Changes in bacterial community structure in agricultural drainage ditch sites were predominantly associated with the CRT, while core microbiome well reflected ecosystem temporal stability across many different sized and used water courses.

  3. 3)

    The seasonal variations of the core taxa and CRT at agricultural drainage ditch sites were driven by hydrological conditions and water quality.

  4. 4)

    Many CRT show potential N cycling capabilities and are sensitive responders to high nutrient loading and lower water levels at agricultural drainage ditch sites.

  5. 5)

    Our study emphasized the importance of biomonitoring aquatic microbiome of agricultural drainage ditch streams for the assessment of stability and resilience of important microbial functionalities associated with processing anthropogenically derived agro-chemicals.

Availability of data and materials

The raw paired-end 16S rRNA gene amplicon sequencing data have been deposited in the Sequence Read Archive (SRA), under the Bioproject accession PRJNA858176 (, Biosample accessions SAMN29671977–2598.



Conditionally rare taxa


Amplicon sequence variants





P :


stream_core :

the core microbiome across all study sites

stream_CRT :

the conditionally rare taxa across all study sites

agri_core :

the core microbiome at agricultural drainage ditches

agri_CRT :

the conditionally rare taxa at agricultural drainage ditches


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We thank Michel Cloutier (retired), Emilia Craiovan, Rafik Assabgui, and co-op students from Agriculture and Agri-Food Canada, for collecting and processing environmental samples. We also thank Dr. Charles Greer, Sylvie Sanschagrin, and David Konkin from National Research Council for their help in preparing samples for high-throughput sequencing, and Dr. Taifeng Dong for his help in processing the Geographic graph of Fig. 1.


This study was financially supported by the Government of Canada’s Genomics Research and Development Initiative (GRDI) Shared Priority Project - Metagenomics Based Ecosystem Biomonitoring (Ecobiomics) (J-001263), as well as Agriculture and Agri-Food Canada (AAFC)-funded A-base projects J-002216, J-002502, and J-002305 (Environmental Change Onehealth Observatory: ECO2).

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Authors and Affiliations



Wen Chen: Conceptualization, Methodology, Project administration, writing-original draft preparation; Yichao Shi: Formal analysis, Visualization, writing-original draft preparation; Wen Chen, Izhar U.H. Khan, David Lapen: Funding acquisition, Supervision, Resources; Devon Radford & Galen Guo: Software, Validation; Mark Sunohara, Emilia Craiovan, Phillip Pham: Data curation, Investigation; All co-authors: Writing – Reviewing & Editing. All authors read and approved the final manuscript.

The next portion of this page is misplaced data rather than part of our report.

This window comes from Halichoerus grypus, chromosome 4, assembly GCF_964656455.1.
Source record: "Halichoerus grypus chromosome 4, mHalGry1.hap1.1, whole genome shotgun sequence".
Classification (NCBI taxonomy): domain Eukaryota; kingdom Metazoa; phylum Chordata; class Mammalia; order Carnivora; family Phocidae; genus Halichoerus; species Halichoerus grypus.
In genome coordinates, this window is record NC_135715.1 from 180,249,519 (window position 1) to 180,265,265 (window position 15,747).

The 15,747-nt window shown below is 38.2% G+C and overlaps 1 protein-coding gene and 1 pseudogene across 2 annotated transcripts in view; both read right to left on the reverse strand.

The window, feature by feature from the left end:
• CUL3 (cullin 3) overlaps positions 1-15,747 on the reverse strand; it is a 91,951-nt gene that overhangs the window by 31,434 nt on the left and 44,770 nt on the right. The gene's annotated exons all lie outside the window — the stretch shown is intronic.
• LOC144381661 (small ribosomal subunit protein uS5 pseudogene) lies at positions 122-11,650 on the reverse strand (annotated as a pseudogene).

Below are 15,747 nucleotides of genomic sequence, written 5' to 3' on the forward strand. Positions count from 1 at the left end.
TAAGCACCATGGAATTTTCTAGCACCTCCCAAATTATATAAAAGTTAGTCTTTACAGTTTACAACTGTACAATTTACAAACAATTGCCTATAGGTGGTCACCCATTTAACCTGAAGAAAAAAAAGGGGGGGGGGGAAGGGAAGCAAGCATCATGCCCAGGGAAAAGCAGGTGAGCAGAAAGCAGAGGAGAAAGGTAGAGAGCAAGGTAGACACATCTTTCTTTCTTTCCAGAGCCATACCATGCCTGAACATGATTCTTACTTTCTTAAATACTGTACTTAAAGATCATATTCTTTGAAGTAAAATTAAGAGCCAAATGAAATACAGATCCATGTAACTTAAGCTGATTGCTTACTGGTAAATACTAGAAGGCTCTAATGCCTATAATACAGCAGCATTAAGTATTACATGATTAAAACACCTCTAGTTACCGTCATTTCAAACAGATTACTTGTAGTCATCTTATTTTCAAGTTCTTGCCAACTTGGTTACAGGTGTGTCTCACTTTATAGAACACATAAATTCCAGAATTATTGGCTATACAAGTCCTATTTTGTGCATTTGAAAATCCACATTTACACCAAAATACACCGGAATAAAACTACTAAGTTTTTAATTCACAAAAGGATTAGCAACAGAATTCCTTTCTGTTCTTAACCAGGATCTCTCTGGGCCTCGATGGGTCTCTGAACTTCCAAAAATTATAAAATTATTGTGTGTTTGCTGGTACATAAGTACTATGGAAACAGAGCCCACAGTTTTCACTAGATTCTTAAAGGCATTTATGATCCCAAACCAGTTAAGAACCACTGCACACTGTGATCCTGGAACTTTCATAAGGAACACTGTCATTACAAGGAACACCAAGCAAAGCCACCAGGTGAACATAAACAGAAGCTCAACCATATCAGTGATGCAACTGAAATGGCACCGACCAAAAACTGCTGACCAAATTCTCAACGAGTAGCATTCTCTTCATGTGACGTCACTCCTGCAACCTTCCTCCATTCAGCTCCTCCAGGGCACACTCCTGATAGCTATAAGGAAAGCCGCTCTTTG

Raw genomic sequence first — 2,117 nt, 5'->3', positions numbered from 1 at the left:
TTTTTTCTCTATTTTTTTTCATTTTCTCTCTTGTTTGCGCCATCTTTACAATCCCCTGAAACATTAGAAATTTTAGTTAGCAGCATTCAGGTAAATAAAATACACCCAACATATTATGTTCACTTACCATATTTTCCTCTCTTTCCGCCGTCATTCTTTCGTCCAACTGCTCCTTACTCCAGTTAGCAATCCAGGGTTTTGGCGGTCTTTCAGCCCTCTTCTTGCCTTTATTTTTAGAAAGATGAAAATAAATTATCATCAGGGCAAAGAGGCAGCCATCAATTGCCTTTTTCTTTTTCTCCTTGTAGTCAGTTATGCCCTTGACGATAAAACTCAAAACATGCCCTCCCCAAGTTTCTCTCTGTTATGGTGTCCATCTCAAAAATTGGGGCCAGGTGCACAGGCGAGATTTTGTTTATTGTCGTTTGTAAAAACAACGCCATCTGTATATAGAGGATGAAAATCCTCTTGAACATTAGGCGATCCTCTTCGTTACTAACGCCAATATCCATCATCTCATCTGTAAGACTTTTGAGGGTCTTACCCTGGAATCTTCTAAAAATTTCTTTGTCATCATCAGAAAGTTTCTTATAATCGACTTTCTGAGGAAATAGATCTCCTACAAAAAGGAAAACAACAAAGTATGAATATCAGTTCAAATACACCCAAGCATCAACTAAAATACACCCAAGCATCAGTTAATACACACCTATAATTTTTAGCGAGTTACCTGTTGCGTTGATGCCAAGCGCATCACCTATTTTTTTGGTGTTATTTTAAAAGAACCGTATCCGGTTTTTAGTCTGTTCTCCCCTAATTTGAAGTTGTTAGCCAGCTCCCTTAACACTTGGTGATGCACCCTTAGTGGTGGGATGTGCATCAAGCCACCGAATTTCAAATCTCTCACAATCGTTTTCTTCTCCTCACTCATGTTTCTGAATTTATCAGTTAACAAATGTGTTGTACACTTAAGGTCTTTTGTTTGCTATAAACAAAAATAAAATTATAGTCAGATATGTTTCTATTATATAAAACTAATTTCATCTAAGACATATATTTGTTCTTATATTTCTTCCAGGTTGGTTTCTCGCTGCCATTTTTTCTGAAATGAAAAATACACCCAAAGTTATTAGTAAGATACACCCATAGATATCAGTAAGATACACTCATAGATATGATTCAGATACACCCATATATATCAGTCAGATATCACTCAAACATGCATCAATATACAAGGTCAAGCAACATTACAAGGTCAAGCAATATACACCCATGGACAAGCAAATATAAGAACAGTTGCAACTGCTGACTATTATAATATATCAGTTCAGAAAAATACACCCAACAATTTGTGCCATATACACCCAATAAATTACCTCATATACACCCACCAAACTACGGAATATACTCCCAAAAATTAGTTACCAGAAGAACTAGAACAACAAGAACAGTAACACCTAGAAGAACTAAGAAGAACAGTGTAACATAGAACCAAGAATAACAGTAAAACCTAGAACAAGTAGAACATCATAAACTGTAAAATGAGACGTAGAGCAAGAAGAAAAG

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Correspondence to Wen Chen.

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Supplementary Information

Additional file 1: Table S1.

Literatures for the functions and habits of bacterial genera presented in Table 4.

Additional file 2: Supplementary Figure S1.

Seasonal dynamics of water physicochemical properties (A) and weather conditions (B).

Additional file 3: Supplementary Figure S2.

(A) The relative abundance of the 20 most abundant genera in the stream_core (483 ASVs) (left) and stream_CRT (6868 ASVs) (right) subcommunities under different land use classes. Others_Core, core ASVs not belonging to the 20 most abundant genera in stream_core; non_core, ASVs not identified as core taxa; Others_CRT, CRT ASVs notbelonging to the 20 most abundant genera in stream_CRT; non_CRT, ASVs not identified as stream_CRT. (B) The beta-diversity of stream_core (top) and stream_CRT (bottom) under different land use classes, years, and sampling weeks, and their correlations with environmental conditions based on distance-based redundancy analysis (db-RDA).

Additional file 4: Supplementary Figure S3.

Core (agri_core) and CRT (agri_CRT) at agricultural drainage ditch sites. (A) The relative abundances of agri_core and agri_CRT ASVs at the genus level. (B) Area plots represent the fractions of overall community Bray-Curtis dissimilarity (%) attributed to agri_core and agri_CRT over time in 2017 and 2018. The red area represents agri_core’s contribution; the green area represents agri_CRT’s contribution. (C) Venn diagram plots showing the numbers of ASVs that are unique or shared by stream_core and agri_core (top), and the numbers of ASVs that are unique or shared by stream_CRT and agri_CRT (bottom). (D) The relative abundances of ASVs in agri_core that were not identified as stream_core under the four land use classes.

Additional file 5: Supplementary Figure S4.

Seasonal dynamics of bacterial functional guilds in core microbiome at agricultural drainage ditch sites (agri_core). (A) agri_core taxa identified as stream_core; (B) agri_core taxa that were not identified as stream_core. These functional guilds were more abundant at agricultural ditch sites than at other sampling sites.

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Shi, Y., Khan, I.U.H., Radford, D. et al. Core and conditionally rare taxa as indicators of agricultural drainage ditch and stream health and function. BMC Microbiol 23, 62 (2023).